Harney Peak is no more. Now, South Dakota’s Black Elk Peak towers over all lands east of the Rocky Mountains, honoring a historic Lakota Elder.
The change replaces the name of Army General William S. Harney who infamously oversaw a massacre of Native women and children in 1855. The peak was named for Harney in 1896.
The U.S. Board on Geographic Names, which presides over any official name changes for American landmarks, unanimously approved the renaming this month.
That decision came on the heels of years of debate from South Dakota tribal and non-tribal members.
Black Elk was an Oglala Lakota medicine man who lived between 1863 and 1950. In 1932, Black Elk became known thanks to an English-translated record of his life, Black Elk Speaks.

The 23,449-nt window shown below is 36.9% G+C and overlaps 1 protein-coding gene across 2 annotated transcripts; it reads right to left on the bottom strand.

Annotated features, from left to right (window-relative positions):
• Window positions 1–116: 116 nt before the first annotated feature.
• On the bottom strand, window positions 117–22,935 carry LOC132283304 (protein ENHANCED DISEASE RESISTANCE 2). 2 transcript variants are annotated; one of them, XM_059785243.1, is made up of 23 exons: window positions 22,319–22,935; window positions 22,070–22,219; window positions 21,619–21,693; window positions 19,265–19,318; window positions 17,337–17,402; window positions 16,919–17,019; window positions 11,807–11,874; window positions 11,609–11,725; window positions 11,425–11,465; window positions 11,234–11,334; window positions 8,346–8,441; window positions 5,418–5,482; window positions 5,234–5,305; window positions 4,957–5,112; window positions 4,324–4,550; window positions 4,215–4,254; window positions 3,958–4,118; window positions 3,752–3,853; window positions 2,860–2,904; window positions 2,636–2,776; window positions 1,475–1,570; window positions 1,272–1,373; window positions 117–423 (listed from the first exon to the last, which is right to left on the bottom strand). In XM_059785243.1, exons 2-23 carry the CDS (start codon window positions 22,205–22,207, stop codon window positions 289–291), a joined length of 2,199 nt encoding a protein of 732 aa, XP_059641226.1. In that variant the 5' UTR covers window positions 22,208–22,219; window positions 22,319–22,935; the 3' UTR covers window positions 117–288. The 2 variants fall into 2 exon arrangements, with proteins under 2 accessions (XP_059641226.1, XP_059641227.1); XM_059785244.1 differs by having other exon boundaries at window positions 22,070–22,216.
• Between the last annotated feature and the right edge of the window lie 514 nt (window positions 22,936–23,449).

Harney Peak Now Black Elk Peak
The Board on Geographic Names heard arguments from the public, official map makers, and South Dakota legislators for years leading up to its decision.
During that time, South Dakota’s own board on geographic naming argued to preserve the name.
Ultimately, the national board’s decision relied on both its mandate to not use names deemed “highly offensive or derogatory to a particular racial or ethnic group, gender, or religious group,” and the precedent upheld in the Federal renaming of Mt. McKinley to Denali last year.
Black Elk Peak stands 7,242 feet high in the Black Hills National Forest. It’s a stunning hike through pine forests and around the region’s famous needle formations.
Take the trek if you’re in the area. Then admire the view from the top, which is equipped with a CCC-era castle-like structure overlooking the Black Hills forests and rock domes that fade into a wilderness that reaches the horizon.